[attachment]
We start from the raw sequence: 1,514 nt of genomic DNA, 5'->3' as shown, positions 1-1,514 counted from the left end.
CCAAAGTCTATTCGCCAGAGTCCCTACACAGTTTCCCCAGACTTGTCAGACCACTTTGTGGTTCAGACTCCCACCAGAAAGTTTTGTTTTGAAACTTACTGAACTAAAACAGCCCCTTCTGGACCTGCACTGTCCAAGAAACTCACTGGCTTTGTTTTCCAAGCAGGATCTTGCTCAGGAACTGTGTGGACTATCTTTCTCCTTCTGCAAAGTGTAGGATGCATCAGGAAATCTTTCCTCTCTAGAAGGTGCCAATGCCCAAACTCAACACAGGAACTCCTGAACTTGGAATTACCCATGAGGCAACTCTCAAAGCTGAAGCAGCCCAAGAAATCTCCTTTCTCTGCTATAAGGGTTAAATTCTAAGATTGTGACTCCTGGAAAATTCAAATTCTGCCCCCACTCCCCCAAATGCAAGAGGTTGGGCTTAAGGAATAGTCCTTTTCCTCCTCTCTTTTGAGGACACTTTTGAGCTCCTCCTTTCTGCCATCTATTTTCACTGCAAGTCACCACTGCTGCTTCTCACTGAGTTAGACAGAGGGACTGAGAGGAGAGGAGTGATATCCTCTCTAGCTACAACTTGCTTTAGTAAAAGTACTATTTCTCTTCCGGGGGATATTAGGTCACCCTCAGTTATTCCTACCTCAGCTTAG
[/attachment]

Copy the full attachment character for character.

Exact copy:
We start from the raw sequence: 1,514 nt of genomic DNA, 5'->3' as shown, positions 1-1,514 counted from the left end.
CCAAAGTCTATTCGCCAGAGTCCCTACACAGTTTCCCCAGACTTGTCAGACCACTTTGTGGTTCAGACTCCCACCAGAAAGTTTTGTTTTGAAACTTACTGAACTAAAACAGCCCCTTCTGGACCTGCACTGTCCAAGAAACTCACTGGCTTTGTTTTCCAAGCAGGATCTTGCTCAGGAACTGTGTGGACTATCTTTCTCCTTCTGCAAAGTGTAGGATGCATCAGGAAATCTTTCCTCTCTAGAAGGTGCCAATGCCCAAACTCAACACAGGAACTCCTGAACTTGGAATTACCCATGAGGCAACTCTCAAAGCTGAAGCAGCCCAAGAAATCTCCTTTCTCTGCTATAAGGGTTAAATTCTAAGATTGTGACTCCTGGAAAATTCAAATTCTGCCCCCACTCCCCCAAATGCAAGAGGTTGGGCTTAAGGAATAGTCCTTTTCCTCCTCTCTTTTGAGGACACTTTTGAGCTCCTCCTTTCTGCCATCTATTTTCACTGCAAGTCACCACTGCTGCTTCTCACTGAGTTAGACAGAGGGACTGAGAGGAGAGGAGTGATATCCTCTCTAGCTACAACTTGCTTTAGTAAAAGTACTATTTCTCTTCCGGGGGATATTAGGTCACCCTCAGTTATTCCTACCTCAGCTTAG